Calvary Cemetery, East Los Angeles

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For other places with the same name, see Calvary Cemetery (disambiguation).
Calvary Cemetery
Calvary Cemetery Chapel.jpg
Details
Year established 1896
Location 4201 Whittier Boulevard,
East Los Angeles, California, U.S.
Country United States
Coordinates 34°01′42″N 118°10′36″W / 34.02833°N 118.17667°W / 34.02833; -118.17667Coordinates: 34°01′42″N 118°10′36″W / 34.02833°N 118.17667°W / 34.02833; -118.17667
Type Roman Catholic
Owned by Roman Catholic Archdiocese of Los Angeles
Size 137 acres
Find a Grave Calvary Cemetery

Calvary Cemetery is a Roman Catholic cemetery operated by the Archdiocese of Los Angeles, which is located in the East Los Angeles neighborhood of Los Angeles County, California, United States. It is also called "New Calvary Cemetery" because the graves in the original Calvary Cemetery on North Broadway were moved to the present location to make way for Cathedral High School.

History[edit]

The current site, measuring 137 acres, was dedicated in 1896. All Souls Chapel was built on the grounds in 1902, and was dedicated on All Souls' Day of that same year. Bishop George Thomas Montgomery offered a Solemn Pontifical Mass on a temporary altar at the site, and afterwards presided at the setting in place of the cornerstone. It was designed as a replica of the parish church of St. Giles in the rural town of Stoke Poges, Buckinghamshire, in England. That church is believed to have been the setting of the famed 18th-century poem Elegy Written in a Country Churchyard. The chapel became one of the most visited places of worship in Southern California after its opening.[1] All Souls Chapel is now used primarily for burial services.[2]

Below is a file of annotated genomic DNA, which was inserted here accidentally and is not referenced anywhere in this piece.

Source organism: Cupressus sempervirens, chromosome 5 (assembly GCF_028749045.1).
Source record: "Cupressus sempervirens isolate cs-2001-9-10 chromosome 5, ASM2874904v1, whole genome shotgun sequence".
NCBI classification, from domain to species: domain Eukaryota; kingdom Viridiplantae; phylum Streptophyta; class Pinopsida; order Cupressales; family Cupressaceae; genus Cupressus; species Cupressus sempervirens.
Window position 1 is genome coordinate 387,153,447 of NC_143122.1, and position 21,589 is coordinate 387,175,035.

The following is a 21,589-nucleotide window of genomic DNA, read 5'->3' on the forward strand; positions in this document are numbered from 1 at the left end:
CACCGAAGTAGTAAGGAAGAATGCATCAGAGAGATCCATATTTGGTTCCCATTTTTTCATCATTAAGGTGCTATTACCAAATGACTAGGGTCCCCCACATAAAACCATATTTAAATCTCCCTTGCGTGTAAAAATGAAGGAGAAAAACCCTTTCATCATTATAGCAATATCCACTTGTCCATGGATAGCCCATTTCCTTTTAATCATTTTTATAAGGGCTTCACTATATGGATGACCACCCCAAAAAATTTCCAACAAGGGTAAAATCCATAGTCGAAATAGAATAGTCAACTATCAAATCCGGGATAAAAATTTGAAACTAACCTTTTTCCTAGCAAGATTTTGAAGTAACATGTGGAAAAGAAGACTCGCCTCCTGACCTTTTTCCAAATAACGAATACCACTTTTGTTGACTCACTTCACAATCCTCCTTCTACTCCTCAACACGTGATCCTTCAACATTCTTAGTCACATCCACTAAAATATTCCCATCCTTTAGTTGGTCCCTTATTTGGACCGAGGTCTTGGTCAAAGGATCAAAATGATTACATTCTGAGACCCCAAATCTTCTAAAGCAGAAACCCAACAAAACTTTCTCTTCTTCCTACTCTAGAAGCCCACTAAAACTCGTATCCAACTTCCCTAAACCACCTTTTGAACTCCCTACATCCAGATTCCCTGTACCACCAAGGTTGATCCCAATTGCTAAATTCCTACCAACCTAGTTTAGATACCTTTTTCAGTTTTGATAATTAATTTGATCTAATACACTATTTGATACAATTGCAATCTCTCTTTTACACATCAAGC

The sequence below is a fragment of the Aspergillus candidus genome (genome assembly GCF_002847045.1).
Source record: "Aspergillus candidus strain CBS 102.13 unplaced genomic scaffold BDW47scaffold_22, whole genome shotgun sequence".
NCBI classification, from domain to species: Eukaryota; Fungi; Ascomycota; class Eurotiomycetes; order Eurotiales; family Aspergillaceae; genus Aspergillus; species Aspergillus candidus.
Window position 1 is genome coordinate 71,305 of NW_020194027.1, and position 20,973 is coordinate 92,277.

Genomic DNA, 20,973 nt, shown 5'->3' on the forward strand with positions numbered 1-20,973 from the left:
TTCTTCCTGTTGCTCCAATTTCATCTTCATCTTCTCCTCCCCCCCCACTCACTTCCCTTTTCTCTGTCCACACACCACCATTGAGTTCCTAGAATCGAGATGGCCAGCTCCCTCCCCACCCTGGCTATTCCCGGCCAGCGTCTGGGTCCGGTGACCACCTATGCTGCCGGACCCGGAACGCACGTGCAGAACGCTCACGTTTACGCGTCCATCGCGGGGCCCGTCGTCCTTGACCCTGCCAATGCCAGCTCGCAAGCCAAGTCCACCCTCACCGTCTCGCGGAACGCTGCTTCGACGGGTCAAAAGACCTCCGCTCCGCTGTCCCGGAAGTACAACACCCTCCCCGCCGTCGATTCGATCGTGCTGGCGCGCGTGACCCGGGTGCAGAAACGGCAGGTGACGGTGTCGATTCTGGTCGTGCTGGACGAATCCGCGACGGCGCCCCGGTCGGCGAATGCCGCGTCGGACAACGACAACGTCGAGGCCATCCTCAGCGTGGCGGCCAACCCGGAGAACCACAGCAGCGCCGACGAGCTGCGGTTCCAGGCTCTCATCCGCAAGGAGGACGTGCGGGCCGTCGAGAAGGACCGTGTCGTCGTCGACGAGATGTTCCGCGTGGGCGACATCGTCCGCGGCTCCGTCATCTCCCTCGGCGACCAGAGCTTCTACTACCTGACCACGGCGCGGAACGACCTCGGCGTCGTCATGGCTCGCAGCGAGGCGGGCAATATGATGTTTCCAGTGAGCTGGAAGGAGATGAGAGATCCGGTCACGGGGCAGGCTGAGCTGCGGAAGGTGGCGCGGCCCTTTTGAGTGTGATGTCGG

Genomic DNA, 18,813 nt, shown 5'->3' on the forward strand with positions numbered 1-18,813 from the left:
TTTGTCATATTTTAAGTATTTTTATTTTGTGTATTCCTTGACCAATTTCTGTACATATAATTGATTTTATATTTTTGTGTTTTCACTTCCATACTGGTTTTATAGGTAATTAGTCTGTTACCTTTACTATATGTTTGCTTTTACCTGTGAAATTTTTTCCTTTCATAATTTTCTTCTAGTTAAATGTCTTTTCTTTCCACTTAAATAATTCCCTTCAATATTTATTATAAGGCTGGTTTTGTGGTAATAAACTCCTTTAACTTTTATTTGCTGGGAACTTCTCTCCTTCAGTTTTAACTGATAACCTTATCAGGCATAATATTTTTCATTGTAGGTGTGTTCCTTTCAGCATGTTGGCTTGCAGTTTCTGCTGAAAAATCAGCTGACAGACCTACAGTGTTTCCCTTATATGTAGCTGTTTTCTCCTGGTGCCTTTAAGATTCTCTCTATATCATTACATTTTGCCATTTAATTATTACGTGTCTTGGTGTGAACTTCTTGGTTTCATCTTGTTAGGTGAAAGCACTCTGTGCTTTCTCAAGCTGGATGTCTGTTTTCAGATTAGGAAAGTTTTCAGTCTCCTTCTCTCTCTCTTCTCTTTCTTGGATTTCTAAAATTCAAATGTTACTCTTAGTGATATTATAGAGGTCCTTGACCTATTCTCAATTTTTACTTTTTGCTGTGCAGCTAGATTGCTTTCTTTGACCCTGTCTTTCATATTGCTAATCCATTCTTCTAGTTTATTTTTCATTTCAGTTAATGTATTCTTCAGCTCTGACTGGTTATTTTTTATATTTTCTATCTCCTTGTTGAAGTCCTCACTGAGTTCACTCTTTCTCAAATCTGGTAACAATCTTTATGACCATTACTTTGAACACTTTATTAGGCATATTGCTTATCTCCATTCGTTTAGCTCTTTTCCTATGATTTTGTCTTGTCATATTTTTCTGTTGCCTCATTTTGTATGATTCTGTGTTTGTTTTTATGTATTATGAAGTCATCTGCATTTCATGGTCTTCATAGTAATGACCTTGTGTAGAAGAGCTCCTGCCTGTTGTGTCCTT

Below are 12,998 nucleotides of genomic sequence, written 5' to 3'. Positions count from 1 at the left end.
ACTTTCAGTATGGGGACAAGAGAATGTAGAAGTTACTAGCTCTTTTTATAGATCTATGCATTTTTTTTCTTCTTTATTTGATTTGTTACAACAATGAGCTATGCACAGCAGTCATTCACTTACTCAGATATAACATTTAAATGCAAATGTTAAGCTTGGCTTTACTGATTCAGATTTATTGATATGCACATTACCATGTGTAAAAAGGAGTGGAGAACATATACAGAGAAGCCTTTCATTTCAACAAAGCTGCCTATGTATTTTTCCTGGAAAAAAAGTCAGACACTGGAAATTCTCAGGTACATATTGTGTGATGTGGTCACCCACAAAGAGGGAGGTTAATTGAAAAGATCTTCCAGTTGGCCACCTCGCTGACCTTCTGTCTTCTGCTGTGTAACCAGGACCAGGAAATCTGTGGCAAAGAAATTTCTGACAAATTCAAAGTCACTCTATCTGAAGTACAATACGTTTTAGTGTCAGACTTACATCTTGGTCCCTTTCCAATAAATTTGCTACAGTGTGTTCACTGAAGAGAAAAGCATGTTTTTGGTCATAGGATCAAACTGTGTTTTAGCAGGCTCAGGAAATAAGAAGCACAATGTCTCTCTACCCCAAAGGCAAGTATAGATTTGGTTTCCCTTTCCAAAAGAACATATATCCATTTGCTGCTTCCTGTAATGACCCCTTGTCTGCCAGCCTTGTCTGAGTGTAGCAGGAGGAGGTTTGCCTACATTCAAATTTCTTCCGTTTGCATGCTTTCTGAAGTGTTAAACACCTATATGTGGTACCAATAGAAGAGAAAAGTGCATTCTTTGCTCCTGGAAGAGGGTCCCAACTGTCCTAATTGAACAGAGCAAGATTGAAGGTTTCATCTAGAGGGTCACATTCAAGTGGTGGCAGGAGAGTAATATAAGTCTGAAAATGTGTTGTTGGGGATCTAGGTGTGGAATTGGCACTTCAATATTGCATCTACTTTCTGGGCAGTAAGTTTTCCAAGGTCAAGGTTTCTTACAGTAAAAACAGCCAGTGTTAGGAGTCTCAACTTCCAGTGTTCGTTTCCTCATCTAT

The Main Mausoleum, with a new chapel, was built in 1936. It was designed by architect Ross Montgomery.[3][4] Two additional mausoleums, Our Lady's Garden and Gethsemane, have since been built. The cemetery has its own chaplain and daily Mass is offered in the chapel of the Main Mausoleum.[1]

Notable burials[edit]

See also[edit]

References[edit]

  1. ^ a b "Calvary Cemetery". Archdiocese of Los Angeles. Retrieved 11 December 2012. 
  2. ^ "Churches Worth Driving To: All Souls Chapel, Calvary Cemetery, Los Angeles". California Catholic Daily. November 8, 2012. Retrieved 3 July 2013. 
  3. ^ Online Archive of California: Ross Montgomery
  4. ^ John Chase, Glitter Stucco and Dumpster Diving, Verso, 2004, p. 61
  5. ^ "Mass to Be Said Friday for Actor Stepin Fetchit". The Los Angeles Times. November 21, 1985. p. A30. 

External links[edit]